ISBN 9780142419601 | 304 pages | 12 Jul 2011 | Puffin | 8.26 x 5.23in | 10 - AND UP years
Summary of Hero Summary of Hero Reviews for Hero An Excerpt from Hero
Zach Harriman knew that his dad was something of a hero, a man trusted by the president to solve international crises at a moment's notice. Suddenly people are telling him he has powers - people who know much more about his father than Zach ever did. But there are the Bads, who appear out of nowhere and attack him and his best friend. One thing is clear: he can do things ordinary people cannot. Like fend off grown men as though he possesses the strength of a hundred. Like sense when evil is about to strike. And evil is about to strike in a very big way. Zach Harriman is his father's son. And he, too, is a hero.
"Every kid wants to be a superhero. Well, be careful what you wish for - you might get it. This is the amazing story of Zach Harriman and nothing Mike Lupica has written will thrill you like this."
- William Goldman, author of The Princess Bride
THERE were four thugs, total gangsters, in front of the house with their rifles and their night-vision goggles. Four more in back. No telling how many more inside.
So figure a dozen hard guys at least, protecting one of the worst guys in the world.
Not one of them having a clue about how much trouble they were really in, how badly I had them outnumbered.
Hired guns, in any country, never worried me. The Bads? They were the real enemy, worse than any terrorists, even if I was one of the few people alive who knew they existed.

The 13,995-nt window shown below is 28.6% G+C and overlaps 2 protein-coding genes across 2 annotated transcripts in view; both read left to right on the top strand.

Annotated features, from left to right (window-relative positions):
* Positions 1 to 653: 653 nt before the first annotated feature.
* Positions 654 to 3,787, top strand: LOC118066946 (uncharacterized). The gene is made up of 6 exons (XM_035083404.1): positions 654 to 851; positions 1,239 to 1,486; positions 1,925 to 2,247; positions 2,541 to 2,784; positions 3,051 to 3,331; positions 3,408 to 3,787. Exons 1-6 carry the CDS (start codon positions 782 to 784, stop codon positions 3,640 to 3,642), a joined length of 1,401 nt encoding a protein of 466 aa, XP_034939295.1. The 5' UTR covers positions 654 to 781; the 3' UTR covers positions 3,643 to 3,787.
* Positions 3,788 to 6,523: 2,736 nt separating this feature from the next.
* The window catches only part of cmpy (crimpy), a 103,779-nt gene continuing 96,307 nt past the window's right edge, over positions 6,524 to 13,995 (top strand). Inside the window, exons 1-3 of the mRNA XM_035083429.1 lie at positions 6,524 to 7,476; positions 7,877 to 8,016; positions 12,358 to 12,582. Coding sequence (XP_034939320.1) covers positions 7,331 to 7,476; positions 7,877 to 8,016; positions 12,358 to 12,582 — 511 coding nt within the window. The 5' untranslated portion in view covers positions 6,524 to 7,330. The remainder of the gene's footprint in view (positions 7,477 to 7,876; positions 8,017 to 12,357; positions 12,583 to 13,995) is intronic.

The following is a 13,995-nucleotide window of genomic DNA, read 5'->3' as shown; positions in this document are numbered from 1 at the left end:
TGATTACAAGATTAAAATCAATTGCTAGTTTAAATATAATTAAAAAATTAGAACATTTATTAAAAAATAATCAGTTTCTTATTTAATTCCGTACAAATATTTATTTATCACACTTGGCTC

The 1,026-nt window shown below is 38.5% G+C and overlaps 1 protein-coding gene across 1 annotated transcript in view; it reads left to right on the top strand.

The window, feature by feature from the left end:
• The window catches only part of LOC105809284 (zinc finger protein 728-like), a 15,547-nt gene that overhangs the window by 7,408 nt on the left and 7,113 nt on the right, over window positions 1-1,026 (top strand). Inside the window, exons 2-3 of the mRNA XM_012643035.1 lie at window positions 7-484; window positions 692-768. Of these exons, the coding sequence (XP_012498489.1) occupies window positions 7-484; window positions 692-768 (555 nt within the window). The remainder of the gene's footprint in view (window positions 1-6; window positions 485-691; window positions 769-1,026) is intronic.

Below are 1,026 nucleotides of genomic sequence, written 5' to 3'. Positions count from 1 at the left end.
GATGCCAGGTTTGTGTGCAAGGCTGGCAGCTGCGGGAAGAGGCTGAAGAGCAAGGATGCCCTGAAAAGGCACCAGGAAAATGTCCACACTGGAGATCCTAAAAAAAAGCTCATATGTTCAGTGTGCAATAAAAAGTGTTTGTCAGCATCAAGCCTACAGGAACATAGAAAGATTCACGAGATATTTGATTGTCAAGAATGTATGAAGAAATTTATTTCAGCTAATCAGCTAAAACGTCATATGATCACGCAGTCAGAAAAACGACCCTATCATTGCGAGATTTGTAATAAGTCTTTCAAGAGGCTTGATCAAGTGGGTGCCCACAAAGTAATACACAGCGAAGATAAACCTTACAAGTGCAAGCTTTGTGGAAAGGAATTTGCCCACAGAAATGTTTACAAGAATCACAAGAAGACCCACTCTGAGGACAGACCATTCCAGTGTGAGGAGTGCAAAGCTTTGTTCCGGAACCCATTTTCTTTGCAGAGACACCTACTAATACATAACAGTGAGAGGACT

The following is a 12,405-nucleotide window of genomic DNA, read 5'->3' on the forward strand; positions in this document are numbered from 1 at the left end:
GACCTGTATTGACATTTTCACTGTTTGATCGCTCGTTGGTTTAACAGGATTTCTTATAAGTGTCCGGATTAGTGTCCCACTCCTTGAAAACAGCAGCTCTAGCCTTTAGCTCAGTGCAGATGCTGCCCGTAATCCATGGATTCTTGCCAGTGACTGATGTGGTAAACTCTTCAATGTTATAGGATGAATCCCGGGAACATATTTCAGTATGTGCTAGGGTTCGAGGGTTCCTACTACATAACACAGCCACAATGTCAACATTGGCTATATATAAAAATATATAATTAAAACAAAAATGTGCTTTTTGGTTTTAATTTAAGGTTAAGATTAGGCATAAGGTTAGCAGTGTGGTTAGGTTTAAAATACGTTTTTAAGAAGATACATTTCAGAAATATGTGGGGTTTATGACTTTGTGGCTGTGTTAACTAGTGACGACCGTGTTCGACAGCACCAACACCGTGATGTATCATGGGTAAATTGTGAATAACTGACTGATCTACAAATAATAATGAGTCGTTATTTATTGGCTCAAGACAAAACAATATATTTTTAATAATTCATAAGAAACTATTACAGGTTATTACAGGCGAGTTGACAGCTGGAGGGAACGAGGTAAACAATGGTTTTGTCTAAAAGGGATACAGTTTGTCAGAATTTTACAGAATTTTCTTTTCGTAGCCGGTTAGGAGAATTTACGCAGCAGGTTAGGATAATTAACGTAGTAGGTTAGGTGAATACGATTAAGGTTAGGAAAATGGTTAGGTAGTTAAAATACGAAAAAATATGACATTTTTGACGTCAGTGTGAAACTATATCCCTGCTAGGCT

Even my boss, the president of the United States, didn’t know what we were really up against, how much he really needed me.
When he talked about our country fighting an “unseen” threat, he didn’t know how true that really was.
When my son, Zach, was little, I used to tell him these fantastic bedtime stories about the Bads, and he thought I was making them up. I wasn’t.
The snow was falling hard now, bringing night along with it. Not good. Definitely not good. I didn’t need a blizzard tonight, not if I wanted to get the plane in the air once I got back to the small terminal near the airport in Zagreb. Which was only going to happen if I could get past the guards, get inside, and then back out with the guy I’d come all this way for. It meant things going the way they were supposed to, which didn’t always happen in my line of work.
My official line of work? That would be special adviser to the president. A title that meant nothing on nights like this. On assignments like this. The real job description was fixing things, things that other people couldn’t, saving people who needed saving, capturing
people who needed to be stopped. Dispensing my own brand of justice.
Sometimes I had help, people watching my back.
Not tonight. Tonight I was on my own. Not even the president knew I was here. Sometimes you have to play by your own rules.
On this remote hill in northern Bosnia, near where the concentration camps had been discovered a few years before, I had managed to finally locate a Serb war criminal and part-time terrorist named Vladimir Radovic. He was known to governments around the world
and decent people everywhere as Vlad the Bad because of all the innocent people he’d slaughtered when he was in power, before he was on the run.
To me, he was known by a code name, which I thought fit him much better:
I was here to catch the Rat.
Me, Tom Harriman. About to blow past the guns and inside a cabin that had been turned into an armed fortress.
Almost time now. I didn’t just feel the darkness all around me, as if night had fallen out of the sky all at once. I could feel another darkness coming up inside me, the way it always did in moments like this, when something was about to happen. When I didn’t have to keep my own bad self under control. When I could be one of the good guys but not have to behave like one.
The me that still scares me.
Time to go in and tell the Rat his ride was here.
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